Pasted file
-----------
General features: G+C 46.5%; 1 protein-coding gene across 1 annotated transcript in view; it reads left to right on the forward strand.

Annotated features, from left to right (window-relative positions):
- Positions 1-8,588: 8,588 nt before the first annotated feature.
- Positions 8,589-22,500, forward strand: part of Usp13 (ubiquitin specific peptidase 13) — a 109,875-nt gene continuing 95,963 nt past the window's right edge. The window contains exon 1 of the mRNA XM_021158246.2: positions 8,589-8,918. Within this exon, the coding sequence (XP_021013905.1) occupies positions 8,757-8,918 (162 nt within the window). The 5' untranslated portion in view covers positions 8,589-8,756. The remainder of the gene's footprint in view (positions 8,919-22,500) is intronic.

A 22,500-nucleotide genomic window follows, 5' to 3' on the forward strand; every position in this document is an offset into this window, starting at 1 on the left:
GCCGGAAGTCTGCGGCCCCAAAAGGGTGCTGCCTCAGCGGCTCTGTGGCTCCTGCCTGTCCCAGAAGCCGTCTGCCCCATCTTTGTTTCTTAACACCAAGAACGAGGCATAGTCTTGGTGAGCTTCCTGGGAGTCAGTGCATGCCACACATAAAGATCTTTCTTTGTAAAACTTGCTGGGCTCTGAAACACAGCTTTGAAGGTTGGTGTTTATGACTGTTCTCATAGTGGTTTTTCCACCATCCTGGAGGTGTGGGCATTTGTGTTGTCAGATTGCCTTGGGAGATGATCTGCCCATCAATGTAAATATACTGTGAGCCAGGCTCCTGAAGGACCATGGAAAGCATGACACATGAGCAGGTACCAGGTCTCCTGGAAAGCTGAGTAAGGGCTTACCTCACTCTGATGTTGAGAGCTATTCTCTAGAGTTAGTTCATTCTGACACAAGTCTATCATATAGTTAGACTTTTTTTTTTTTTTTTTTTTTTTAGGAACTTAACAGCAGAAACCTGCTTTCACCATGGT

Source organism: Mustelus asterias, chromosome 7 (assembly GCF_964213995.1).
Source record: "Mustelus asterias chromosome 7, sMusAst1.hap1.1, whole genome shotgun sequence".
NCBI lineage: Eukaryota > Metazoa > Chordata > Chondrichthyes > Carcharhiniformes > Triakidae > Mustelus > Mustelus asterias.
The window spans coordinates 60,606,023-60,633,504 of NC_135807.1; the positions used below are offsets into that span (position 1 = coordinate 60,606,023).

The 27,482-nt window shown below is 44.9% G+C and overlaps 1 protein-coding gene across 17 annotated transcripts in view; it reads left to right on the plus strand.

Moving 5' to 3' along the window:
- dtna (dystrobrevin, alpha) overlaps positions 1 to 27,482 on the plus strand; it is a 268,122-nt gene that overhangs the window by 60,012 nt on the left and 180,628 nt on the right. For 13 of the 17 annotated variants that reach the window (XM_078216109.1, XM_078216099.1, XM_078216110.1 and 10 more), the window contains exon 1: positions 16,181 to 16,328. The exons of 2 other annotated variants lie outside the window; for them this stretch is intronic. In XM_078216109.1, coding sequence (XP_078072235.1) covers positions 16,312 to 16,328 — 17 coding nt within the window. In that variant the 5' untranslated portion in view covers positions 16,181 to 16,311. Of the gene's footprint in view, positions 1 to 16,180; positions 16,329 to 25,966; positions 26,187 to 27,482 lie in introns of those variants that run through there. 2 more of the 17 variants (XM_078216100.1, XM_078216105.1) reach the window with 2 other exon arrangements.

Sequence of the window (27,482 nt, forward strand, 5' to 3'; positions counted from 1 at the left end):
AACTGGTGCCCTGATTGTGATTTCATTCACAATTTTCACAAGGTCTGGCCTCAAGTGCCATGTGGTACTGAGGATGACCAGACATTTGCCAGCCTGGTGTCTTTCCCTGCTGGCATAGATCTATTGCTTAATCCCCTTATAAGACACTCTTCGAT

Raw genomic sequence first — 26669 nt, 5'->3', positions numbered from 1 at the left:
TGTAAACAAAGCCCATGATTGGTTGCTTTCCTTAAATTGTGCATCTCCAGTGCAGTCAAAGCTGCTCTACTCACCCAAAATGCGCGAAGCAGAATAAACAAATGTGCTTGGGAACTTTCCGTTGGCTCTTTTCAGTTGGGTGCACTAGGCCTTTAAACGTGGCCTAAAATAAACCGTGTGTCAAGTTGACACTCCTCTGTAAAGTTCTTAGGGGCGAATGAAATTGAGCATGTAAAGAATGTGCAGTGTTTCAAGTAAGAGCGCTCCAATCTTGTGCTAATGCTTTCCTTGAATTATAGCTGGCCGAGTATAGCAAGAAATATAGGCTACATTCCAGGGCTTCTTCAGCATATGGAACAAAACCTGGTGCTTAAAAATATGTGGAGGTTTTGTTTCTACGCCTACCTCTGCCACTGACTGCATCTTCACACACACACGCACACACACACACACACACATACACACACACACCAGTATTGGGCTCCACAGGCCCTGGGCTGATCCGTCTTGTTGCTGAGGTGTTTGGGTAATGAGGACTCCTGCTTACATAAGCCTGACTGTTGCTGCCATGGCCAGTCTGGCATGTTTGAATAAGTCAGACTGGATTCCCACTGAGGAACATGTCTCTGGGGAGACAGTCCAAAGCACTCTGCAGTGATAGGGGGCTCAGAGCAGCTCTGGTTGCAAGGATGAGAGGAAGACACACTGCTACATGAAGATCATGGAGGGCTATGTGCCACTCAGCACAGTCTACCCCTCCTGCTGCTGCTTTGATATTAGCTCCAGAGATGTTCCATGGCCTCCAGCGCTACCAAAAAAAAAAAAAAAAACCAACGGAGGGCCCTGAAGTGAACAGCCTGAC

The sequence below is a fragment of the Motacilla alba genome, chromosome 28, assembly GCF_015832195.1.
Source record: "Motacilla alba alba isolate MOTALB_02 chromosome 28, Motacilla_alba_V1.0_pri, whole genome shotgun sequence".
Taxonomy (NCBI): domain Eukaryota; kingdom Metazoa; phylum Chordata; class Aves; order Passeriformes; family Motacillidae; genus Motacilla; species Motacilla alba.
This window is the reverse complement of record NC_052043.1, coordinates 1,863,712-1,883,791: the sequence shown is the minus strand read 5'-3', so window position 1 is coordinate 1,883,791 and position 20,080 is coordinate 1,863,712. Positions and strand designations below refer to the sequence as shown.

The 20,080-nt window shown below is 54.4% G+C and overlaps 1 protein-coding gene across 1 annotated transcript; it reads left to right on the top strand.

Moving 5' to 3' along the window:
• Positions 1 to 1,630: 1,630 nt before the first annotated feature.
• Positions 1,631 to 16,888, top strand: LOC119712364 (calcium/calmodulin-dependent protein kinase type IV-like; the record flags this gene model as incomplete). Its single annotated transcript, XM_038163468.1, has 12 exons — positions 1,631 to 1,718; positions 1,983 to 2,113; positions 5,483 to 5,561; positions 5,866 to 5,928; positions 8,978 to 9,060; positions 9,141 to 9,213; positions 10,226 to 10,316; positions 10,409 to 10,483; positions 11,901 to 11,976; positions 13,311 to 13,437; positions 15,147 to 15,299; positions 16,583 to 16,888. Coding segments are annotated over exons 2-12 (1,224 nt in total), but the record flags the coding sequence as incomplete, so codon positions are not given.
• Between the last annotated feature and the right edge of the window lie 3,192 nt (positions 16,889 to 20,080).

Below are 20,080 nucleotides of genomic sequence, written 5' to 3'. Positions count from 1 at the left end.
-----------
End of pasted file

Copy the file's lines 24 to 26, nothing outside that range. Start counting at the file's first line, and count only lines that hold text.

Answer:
• Positions 1 to 1,630: 1,630 nt before the first annotated feature.
• Positions 1,631 to 16,888, top strand: LOC119712364 (calcium/calmodulin-dependent protein kinase type IV-like; the record flags this gene model as incomplete). Its single annotated transcript, XM_038163468.1, has 12 exons — positions 1,631 to 1,718; positions 1,983 to 2,113; positions 5,483 to 5,561; positions 5,866 to 5,928; positions 8,978 to 9,060; positions 9,141 to 9,213; positions 10,226 to 10,316; positions 10,409 to 10,483; positions 11,901 to 11,976; positions 13,311 to 13,437; positions 15,147 to 15,299; positions 16,583 to 16,888. Coding segments are annotated over exons 2-12 (1,224 nt in total), but the record flags the coding sequence as incomplete, so codon positions are not given.
• Between the last annotated feature and the right edge of the window lie 3,192 nt (positions 16,889 to 20,080).